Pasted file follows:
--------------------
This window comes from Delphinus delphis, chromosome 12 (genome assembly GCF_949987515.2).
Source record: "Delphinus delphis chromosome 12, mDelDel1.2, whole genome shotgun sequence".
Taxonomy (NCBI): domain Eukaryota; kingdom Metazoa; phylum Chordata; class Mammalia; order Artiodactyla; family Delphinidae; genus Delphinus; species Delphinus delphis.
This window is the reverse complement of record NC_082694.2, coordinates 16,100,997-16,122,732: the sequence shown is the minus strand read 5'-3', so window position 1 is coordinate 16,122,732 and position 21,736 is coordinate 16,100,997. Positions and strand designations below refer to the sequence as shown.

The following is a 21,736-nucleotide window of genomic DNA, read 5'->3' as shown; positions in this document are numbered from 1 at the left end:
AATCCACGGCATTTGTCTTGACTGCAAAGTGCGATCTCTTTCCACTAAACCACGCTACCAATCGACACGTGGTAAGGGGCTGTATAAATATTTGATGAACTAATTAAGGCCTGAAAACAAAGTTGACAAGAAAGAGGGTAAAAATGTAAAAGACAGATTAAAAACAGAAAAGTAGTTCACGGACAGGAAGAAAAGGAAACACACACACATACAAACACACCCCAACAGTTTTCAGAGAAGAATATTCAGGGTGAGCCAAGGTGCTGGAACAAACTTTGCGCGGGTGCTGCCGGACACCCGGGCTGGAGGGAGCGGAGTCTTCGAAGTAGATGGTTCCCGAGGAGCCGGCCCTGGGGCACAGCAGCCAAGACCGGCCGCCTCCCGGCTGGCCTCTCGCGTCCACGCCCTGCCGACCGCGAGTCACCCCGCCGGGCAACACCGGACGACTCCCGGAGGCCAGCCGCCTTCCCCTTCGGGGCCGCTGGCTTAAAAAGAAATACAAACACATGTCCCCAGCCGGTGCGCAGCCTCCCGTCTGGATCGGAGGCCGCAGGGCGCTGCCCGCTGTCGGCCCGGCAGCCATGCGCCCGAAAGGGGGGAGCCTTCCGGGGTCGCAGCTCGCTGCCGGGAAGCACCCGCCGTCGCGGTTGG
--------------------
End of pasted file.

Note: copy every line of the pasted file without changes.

This window comes from Delphinus delphis, chromosome 12 (genome assembly GCF_949987515.2).
Source record: "Delphinus delphis chromosome 12, mDelDel1.2, whole genome shotgun sequence".
Taxonomy (NCBI): domain Eukaryota; kingdom Metazoa; phylum Chordata; class Mammalia; order Artiodactyla; family Delphinidae; genus Delphinus; species Delphinus delphis.
This window is the reverse complement of record NC_082694.2, coordinates 16,100,997-16,122,732: the sequence shown is the minus strand read 5'-3', so window position 1 is coordinate 16,122,732 and position 21,736 is coordinate 16,100,997. Positions and strand designations below refer to the sequence as shown.

The following is a 21,736-nucleotide window of genomic DNA, read 5'->3' as shown; positions in this document are numbered from 1 at the left end:
AATCCACGGCATTTGTCTTGACTGCAAAGTGCGATCTCTTTCCACTAAACCACGCTACCAATCGACACGTGGTAAGGGGCTGTATAAATATTTGATGAACTAATTAAGGCCTGAAAACAAAGTTGACAAGAAAGAGGGTAAAAATGTAAAAGACAGATTAAAAACAGAAAAGTAGTTCACGGACAGGAAGAAAAGGAAACACACACACATACAAACACACCCCAACAGTTTTCAGAGAAGAATATTCAGGGTGAGCCAAGGTGCTGGAACAAACTTTGCGCGGGTGCTGCCGGACACCCGGGCTGGAGGGAGCGGAGTCTTCGAAGTAGATGGTTCCCGAGGAGCCGGCCCTGGGGCACAGCAGCCAAGACCGGCCGCCTCCCGGCTGGCCTCTCGCGTCCACGCCCTGCCGACCGCGAGTCACCCCGCCGGGCAACACCGGACGACTCCCGGAGGCCAGCCGCCTTCCCCTTCGGGGCCGCTGGCTTAAAAAGAAATACAAACACATGTCCCCAGCCGGTGCGCAGCCTCCCGTCTGGATCGGAGGCCGCAGGGCGCTGCCCGCTGTCGGCCCGGCAGCCATGCGCCCGAAAGGGGGGAGCCTTCCGGGGTCGCAGCTCGCTGCCGGGAAGCACCCGCCGTCGCGGTTGG